NEWPORT NEWS, Va. (WAVY) — Later this year, the City of Newport News will implement a program in hopes of helping to keep teens and kids out of the juvenile criminal system.

Jered Grimes, who’s the director of the Newport News Department of Juvenile Services, says they hope to have their new Youth Diversion Program up and running by June.

He says it’s the first like it in the commonwealth.

“We want to expand what we can do for the community. Not just sit in the corner we’ve been in which involves monitoring and supervising secure facilities where appropriate and when needed,” he said.

Grimes says they’ve been working on the program for the past two and a half years and have taken inspiration from similar programs in Newark, New Jersey, and Durham, North Carolina.

Last year, the General Assembly passed legislation, which codified the creation of the program.

It was sponsored by Del. Mike Mullin (D-Newport News).

Grimes says it can be challenging for those who enter into the juvenile justice system to get out once they’re in.

“Going before the judges, going through the whole court process, probation, parole down the line, is a very challenging situation for young people. Often when they get into that system, new rules are placed on them they aren’t used to, placed on their household,” he said. “Monitoring isn’t as responsive as their rules are. Often they find it difficult to escape the system they got themselves into with their behavior. This gives an alternative to that if it’s a minor charge — a Class II misdemeanor or lower, some statutory charges as well. We can intervene, place them in the program, use positive peer influence, a real problem solving restorative justice approach so they can learn through the process and hopefully never fully engage in the juvenile justice system.”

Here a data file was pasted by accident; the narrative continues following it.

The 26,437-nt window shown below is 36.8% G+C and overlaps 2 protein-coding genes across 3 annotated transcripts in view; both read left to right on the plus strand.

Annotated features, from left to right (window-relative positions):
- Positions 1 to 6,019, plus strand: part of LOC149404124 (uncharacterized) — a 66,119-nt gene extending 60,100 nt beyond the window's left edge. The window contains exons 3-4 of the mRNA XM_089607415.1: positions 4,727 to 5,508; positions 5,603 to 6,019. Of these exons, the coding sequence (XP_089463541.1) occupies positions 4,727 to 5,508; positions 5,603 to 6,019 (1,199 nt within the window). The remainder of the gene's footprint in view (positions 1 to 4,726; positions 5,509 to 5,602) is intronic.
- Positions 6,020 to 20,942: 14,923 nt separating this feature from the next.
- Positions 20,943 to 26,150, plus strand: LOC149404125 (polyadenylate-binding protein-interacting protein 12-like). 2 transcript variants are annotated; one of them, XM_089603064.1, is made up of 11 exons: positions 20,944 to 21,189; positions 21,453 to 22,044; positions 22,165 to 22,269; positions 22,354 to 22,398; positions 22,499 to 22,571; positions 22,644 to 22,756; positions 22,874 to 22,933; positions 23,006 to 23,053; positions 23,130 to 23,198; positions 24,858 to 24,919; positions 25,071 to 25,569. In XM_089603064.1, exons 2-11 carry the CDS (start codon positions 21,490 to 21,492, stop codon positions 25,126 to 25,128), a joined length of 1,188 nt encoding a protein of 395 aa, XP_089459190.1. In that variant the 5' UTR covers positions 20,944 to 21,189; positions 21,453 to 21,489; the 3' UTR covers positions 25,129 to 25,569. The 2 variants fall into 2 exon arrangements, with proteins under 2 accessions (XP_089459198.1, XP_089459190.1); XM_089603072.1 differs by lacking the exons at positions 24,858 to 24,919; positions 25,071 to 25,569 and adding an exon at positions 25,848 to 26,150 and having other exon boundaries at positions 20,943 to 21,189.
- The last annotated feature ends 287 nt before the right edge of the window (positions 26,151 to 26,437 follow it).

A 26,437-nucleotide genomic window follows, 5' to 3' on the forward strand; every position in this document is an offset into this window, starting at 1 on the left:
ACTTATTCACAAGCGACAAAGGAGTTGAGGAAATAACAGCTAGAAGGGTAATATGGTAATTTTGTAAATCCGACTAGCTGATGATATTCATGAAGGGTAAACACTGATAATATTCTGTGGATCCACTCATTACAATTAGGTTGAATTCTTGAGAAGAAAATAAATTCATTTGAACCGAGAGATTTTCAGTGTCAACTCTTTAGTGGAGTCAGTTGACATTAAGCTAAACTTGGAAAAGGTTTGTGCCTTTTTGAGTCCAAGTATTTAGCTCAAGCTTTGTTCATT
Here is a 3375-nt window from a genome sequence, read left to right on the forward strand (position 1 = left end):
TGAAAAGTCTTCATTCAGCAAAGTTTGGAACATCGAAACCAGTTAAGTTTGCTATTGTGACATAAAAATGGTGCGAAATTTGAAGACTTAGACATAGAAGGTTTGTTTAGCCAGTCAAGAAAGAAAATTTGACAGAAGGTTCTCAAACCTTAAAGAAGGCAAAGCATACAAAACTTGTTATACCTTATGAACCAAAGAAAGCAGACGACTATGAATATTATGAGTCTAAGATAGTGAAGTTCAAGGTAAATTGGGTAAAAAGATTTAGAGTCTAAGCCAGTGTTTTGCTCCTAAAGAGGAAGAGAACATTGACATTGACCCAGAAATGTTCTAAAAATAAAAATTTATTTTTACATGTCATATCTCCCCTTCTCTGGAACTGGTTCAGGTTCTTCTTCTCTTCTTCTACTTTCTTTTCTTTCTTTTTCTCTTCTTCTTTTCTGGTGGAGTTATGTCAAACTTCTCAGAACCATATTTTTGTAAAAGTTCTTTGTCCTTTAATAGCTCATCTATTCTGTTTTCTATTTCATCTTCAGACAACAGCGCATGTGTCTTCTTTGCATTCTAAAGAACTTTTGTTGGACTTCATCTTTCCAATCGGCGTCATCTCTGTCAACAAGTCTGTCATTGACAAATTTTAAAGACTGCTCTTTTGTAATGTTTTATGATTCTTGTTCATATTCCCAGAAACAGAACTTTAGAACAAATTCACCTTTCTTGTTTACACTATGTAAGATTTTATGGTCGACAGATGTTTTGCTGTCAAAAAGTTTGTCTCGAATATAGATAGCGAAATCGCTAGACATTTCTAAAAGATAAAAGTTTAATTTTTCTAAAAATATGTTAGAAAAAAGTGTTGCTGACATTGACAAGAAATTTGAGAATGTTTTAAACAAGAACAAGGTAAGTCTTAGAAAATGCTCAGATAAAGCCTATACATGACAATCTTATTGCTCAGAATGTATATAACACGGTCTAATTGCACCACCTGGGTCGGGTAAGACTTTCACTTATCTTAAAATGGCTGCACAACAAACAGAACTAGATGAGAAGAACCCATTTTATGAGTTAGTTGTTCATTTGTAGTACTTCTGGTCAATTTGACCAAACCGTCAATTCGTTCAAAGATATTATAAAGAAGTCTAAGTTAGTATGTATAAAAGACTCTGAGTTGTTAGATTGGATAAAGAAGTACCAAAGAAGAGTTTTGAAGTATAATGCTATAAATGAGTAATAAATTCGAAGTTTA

Grimes says over the last fiscal year, they’ve had about a 21% re-admittance rate at their detention facility.

“That’s lower than the national average for recidivism but we can do better. We can do more and our community deserves [it],” he said.

Grimes says in order to use the program, juveniles must accept full accountability for their actions, which could range from crimes such as driving infractions, vandalism, or curfew violations.

After, they will face a jury made up of their peers.

“We work with volunteers and those who will be advocates for those going through the process, the advocates for the Commonwealth, and present the case at one of our sessions. After the case is presented to a jury of their peers, we’ll work with a set of sanctions that are community base-community work, apology letters, doing groups or programs that teach copping skills and mechanisms to keep them out of trouble in the future and even restitution,” he said.

Grimes says the judges for their sessions will be attorneys and they’ll also work with those in the legal community to help mentor many of the youth, including volunteers, involved.

He says success stories from Newark and Durham have showed that many individuals who go through the end up using their second chance to have careers in education and the legal field.

Grimes is hopeful that this program will be a shinning moment for the Commonwealth and they’ll provide resources to other jurisdiction’s interested.

He believes it will help make juveniles accountable while also providing them a chance to clear their conscience and records.

Grimes says many organizations with the city are working on crime prevention and intervention programs. Many want to build communities and better those that have historically been underserved and this is a step in that direction.

“People need support. People make mistakes sometimes. They do down the wrong path but they need a helping hand, an opportunity to turn it around,” he said.

If you’d like to volunteer, you can call the Newport News Department of Juvenile Services at 757-926-1600 or email by clicking here.